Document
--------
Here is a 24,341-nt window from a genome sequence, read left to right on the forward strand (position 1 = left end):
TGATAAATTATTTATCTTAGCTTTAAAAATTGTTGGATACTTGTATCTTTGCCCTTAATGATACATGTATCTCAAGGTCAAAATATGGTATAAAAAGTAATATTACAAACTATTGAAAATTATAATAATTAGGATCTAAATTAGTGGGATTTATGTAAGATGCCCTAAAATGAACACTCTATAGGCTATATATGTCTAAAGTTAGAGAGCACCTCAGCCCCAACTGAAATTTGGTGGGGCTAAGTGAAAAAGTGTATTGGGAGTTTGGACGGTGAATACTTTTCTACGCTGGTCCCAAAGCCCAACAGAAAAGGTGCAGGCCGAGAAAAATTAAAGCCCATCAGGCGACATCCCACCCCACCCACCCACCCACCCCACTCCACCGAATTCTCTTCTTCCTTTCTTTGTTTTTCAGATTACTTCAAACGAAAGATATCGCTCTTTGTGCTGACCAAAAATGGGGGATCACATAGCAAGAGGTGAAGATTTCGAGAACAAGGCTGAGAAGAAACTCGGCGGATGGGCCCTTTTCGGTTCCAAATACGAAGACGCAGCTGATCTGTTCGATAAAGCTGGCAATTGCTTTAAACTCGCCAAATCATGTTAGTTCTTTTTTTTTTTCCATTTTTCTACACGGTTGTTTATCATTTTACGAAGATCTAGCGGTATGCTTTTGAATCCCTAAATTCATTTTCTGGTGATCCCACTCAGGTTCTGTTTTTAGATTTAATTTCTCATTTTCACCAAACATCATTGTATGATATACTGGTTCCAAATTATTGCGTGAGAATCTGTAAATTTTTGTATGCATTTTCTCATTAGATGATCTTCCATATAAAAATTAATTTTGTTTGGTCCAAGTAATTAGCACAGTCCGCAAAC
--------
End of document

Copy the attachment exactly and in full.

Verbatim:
Here is a 24,341-nt window from a genome sequence, read left to right on the forward strand (position 1 = left end):
TGATAAATTATTTATCTTAGCTTTAAAAATTGTTGGATACTTGTATCTTTGCCCTTAATGATACATGTATCTCAAGGTCAAAATATGGTATAAAAAGTAATATTACAAACTATTGAAAATTATAATAATTAGGATCTAAATTAGTGGGATTTATGTAAGATGCCCTAAAATGAACACTCTATAGGCTATATATGTCTAAAGTTAGAGAGCACCTCAGCCCCAACTGAAATTTGGTGGGGCTAAGTGAAAAAGTGTATTGGGAGTTTGGACGGTGAATACTTTTCTACGCTGGTCCCAAAGCCCAACAGAAAAGGTGCAGGCCGAGAAAAATTAAAGCCCATCAGGCGACATCCCACCCCACCCACCCACCCACCCCACTCCACCGAATTCTCTTCTTCCTTTCTTTGTTTTTCAGATTACTTCAAACGAAAGATATCGCTCTTTGTGCTGACCAAAAATGGGGGATCACATAGCAAGAGGTGAAGATTTCGAGAACAAGGCTGAGAAGAAACTCGGCGGATGGGCCCTTTTCGGTTCCAAATACGAAGACGCAGCTGATCTGTTCGATAAAGCTGGCAATTGCTTTAAACTCGCCAAATCATGTTAGTTCTTTTTTTTTTTCCATTTTTCTACACGGTTGTTTATCATTTTACGAAGATCTAGCGGTATGCTTTTGAATCCCTAAATTCATTTTCTGGTGATCCCACTCAGGTTCTGTTTTTAGATTTAATTTCTCATTTTCACCAAACATCATTGTATGATATACTGGTTCCAAATTATTGCGTGAGAATCTGTAAATTTTTGTATGCATTTTCTCATTAGATGATCTTCCATATAAAAATTAATTTTGTTTGGTCCAAGTAATTAGCACAGTCCGCAAAC